Mock drillers passed test for everyone’s best

A COLLISION BETWEEN A school bus and a tractor-trailer at the State 23 off-ramp to State 57 in Plymouth Saturday morning resulted in a total of more than 50 injuries and fatalities.

That didn’t really happen, but that was the scenario for an emergency response mock disaster drill conducted Saturday at the Sheboygan County Fairgrounds.

We all hope and pray that such a horrific accident will never happen, but we also know that it is always a possibility – indeed, 15 years ago, on a foggy October morning on Interstate 43 near Cedar Grove, something like it did happen.

When such unfortunate events occur, it is good to know that the people designated to respond to them – our family, friends and neighbors – are trained and ready to act quickly and correctly.

Saturday’s exercise was organized by the Plymouth Fire and Police departments. It involved firefighters, police and law enforcement officers, emergency responders, ambulance crews, medical examiners and more, from more than two dozen agencies along with nearly five dozen volunteer “victims.” It was all conducted under the watch of several outside observers who evaluated the performances and actions of the responders.

While there were some minor problems with communication and coordination – not totally unexpected in such a confusing and complex situation – for the greater part the exercise went well and all involved performed excellently.

Coordinating the responses and efforts of so many groups and individuals at such a chaotic scene is a daunting challenge. It should reassure all of us that those responsible for such a situation locally performed so admirably in this test.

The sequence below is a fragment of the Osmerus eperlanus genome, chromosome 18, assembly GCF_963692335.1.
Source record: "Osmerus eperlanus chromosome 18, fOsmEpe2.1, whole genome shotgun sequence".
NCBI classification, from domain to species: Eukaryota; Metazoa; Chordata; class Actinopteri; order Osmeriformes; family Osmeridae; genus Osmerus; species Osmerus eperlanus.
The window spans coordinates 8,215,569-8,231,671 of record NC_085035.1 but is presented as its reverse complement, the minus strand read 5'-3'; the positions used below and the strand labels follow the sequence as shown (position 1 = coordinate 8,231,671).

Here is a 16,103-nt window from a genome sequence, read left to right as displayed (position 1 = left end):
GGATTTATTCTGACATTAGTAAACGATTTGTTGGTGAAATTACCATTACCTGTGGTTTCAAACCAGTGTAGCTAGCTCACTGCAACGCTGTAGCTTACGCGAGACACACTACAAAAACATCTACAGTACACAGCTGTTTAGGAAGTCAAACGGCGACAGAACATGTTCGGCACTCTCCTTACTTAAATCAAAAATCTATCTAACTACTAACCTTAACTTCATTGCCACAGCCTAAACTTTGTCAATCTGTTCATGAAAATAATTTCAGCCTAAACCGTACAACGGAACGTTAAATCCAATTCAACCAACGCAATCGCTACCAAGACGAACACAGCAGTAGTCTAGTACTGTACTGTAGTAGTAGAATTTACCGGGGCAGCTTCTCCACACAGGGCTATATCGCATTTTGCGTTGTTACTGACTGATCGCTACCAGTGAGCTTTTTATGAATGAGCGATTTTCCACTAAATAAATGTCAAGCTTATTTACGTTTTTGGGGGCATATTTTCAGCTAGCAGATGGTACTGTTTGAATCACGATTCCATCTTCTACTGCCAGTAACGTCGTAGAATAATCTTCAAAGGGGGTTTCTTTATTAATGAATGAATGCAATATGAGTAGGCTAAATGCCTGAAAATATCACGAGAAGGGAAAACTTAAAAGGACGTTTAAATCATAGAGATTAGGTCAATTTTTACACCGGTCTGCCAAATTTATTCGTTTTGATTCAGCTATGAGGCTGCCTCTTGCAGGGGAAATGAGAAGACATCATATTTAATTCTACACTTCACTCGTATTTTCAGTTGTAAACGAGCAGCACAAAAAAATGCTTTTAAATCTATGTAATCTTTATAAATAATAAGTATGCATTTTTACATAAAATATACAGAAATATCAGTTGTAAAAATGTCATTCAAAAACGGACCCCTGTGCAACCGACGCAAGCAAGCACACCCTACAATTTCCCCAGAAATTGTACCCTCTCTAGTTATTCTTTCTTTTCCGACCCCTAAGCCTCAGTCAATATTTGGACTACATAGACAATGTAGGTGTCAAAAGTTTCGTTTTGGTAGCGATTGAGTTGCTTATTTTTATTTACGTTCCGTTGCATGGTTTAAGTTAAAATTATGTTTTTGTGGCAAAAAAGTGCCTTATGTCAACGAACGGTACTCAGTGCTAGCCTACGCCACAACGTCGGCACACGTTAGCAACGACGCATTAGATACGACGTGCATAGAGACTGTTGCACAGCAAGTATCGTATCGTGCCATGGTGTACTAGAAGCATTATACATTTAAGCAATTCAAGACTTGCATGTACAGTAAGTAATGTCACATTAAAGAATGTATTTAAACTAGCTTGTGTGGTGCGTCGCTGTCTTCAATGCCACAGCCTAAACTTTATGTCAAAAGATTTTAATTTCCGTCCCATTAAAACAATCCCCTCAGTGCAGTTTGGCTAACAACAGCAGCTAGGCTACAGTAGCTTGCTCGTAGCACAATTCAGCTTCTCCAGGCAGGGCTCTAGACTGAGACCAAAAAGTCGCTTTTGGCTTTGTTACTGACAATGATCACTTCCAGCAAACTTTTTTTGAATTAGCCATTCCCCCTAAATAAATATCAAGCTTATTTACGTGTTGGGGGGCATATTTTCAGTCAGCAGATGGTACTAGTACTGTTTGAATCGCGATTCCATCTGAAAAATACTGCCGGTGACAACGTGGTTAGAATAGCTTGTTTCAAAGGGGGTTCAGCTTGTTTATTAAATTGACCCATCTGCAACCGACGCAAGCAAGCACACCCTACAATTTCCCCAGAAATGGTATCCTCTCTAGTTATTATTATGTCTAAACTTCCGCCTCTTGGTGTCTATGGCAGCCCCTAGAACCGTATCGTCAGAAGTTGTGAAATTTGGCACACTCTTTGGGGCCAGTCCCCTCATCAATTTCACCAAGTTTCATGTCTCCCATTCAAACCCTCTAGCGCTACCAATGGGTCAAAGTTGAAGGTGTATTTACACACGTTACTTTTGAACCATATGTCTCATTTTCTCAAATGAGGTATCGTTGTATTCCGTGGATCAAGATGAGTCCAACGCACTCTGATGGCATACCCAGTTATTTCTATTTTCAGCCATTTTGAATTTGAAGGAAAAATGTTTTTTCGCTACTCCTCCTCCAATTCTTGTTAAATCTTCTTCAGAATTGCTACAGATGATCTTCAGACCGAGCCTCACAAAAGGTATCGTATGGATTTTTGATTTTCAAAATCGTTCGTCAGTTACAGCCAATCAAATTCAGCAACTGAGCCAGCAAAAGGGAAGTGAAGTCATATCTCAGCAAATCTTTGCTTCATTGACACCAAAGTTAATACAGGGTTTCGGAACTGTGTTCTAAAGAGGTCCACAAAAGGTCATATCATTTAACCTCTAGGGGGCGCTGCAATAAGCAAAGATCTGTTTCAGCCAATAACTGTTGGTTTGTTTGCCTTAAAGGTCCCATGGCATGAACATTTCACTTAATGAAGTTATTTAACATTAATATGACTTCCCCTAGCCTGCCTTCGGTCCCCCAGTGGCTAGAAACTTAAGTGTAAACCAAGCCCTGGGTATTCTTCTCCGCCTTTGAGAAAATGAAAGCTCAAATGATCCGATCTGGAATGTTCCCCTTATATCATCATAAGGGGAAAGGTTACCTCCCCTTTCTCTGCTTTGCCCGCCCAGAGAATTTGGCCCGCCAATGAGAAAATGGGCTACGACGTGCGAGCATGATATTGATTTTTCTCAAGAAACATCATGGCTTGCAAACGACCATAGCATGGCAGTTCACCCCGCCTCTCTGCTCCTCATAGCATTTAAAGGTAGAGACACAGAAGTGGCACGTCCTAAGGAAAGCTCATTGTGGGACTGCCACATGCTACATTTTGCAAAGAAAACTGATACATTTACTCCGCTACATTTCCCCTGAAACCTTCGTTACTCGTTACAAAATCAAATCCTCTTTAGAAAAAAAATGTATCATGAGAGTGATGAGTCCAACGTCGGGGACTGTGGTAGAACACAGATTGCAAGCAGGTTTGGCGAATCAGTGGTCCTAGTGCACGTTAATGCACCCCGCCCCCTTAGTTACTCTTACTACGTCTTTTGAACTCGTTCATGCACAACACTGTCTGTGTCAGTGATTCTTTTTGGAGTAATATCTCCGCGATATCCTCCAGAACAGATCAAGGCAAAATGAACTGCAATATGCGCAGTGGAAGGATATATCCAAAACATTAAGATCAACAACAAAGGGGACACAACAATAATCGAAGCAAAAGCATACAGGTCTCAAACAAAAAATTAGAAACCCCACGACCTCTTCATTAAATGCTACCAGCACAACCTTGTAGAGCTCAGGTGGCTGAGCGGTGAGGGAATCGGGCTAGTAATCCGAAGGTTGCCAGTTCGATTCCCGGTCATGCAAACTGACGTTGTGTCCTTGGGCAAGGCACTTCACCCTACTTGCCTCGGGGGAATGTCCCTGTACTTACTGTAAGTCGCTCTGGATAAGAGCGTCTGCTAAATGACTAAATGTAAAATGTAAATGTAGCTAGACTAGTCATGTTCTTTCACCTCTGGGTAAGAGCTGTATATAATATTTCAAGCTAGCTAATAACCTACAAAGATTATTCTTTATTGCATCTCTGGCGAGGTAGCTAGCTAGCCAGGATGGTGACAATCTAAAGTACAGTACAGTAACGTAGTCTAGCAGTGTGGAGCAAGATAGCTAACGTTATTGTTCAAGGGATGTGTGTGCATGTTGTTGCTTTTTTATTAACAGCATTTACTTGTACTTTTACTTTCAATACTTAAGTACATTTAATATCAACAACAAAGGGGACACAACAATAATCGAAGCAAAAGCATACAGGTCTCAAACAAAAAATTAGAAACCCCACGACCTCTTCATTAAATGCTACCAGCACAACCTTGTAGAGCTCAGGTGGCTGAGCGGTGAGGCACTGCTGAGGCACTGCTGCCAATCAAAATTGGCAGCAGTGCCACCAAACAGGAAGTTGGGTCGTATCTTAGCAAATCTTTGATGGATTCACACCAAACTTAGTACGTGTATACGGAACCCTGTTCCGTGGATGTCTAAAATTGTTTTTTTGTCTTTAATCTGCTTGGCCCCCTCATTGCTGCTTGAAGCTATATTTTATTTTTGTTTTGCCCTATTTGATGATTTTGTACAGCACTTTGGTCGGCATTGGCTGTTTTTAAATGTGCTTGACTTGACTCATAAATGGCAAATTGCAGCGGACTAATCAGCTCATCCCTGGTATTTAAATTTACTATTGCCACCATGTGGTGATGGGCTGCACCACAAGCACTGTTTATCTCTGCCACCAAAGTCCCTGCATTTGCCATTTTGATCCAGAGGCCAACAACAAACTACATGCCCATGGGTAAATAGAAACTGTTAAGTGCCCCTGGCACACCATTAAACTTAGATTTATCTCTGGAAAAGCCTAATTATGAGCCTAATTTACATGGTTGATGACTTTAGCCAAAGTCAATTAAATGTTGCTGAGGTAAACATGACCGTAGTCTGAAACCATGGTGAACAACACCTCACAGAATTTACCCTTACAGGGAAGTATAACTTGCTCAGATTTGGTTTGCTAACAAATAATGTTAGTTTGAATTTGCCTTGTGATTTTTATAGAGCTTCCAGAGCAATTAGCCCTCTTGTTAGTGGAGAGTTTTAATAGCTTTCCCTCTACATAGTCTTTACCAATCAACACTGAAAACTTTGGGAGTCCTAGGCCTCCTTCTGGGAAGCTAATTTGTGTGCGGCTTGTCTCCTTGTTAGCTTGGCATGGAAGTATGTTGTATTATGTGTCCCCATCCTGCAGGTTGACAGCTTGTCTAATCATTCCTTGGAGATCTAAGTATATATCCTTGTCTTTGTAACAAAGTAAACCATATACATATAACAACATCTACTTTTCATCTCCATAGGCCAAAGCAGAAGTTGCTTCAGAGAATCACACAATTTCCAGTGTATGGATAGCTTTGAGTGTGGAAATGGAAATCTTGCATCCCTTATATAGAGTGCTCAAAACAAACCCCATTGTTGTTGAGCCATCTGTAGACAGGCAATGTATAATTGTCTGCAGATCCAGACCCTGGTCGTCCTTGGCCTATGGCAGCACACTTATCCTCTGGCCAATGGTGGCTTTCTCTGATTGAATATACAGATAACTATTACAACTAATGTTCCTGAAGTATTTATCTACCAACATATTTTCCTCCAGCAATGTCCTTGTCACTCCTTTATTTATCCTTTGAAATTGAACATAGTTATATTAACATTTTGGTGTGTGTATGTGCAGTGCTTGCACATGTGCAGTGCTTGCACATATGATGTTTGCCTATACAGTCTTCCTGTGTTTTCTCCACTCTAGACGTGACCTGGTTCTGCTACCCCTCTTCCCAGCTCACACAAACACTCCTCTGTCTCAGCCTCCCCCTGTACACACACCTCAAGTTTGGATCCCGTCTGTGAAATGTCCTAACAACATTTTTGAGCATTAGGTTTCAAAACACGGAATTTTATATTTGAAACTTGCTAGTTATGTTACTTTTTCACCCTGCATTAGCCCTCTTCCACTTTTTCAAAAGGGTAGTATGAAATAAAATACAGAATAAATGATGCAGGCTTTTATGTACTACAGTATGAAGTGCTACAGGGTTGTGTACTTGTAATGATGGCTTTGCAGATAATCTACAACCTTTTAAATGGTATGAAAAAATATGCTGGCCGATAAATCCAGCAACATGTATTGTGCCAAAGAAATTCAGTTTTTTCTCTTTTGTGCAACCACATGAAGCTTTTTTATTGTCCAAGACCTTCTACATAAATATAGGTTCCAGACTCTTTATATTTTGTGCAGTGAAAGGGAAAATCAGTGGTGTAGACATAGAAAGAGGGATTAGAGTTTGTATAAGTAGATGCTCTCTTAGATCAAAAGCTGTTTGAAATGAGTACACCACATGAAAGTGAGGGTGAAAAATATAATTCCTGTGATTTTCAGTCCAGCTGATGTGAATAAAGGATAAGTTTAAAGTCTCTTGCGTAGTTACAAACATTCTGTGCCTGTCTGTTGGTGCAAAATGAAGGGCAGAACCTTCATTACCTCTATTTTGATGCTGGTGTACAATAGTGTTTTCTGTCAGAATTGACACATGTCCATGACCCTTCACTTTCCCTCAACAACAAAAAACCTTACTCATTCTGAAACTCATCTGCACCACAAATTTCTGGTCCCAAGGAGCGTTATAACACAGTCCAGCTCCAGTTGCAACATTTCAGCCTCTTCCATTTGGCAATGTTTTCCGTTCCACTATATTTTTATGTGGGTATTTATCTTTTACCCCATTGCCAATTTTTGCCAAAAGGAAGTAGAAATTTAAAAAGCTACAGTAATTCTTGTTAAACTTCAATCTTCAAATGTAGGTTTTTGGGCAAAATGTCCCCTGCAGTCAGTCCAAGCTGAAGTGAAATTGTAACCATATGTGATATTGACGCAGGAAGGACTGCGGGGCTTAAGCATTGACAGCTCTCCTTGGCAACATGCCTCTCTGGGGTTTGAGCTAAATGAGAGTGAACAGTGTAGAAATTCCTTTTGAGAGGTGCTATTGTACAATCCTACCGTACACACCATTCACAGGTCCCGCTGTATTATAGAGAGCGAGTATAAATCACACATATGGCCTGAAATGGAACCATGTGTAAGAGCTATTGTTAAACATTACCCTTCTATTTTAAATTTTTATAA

Practicing for such a possibility is a worthwhile effort. No one ever wants a major incident or disaster, but it is good to know that those responsible for handling such an event are making sure they are ready to respond quickly, efficiently and effectively.

Putting together Saturday’s drill was nearly as challenging as well.

The various agencies and personnel required had to be recruited and readied, the scene had to be set up, the “victims” readied and coached, and the entire event scheduled and staged.

It was a nearly full-day event, with preparation beginning early in the morning for the actual “incident” around 10 a.m. The various stages of response and action took several more hours, followed by the necessary debriefing and after-action reporting that followed.

For many of those involved, who are volunteer firefighters, first responders, emergency personnel and the like, it meant sacrificing an entire Saturday to get better at their job – which is serving, saving and protecting us, the public.

But it was time well spent, and well worth it.

Everyone involved learned from the exercise – learned that they can respond well when the situation calls for it and learned what it takes to handle a major incident.

All of those involved deserve our thanks and gratitude for their continued willingness to answer the call when an emergency, of whatever kind, happens or disaster strikes.

Thanks to all, and congratulations on a job well done – not just last Saturday, but every day.

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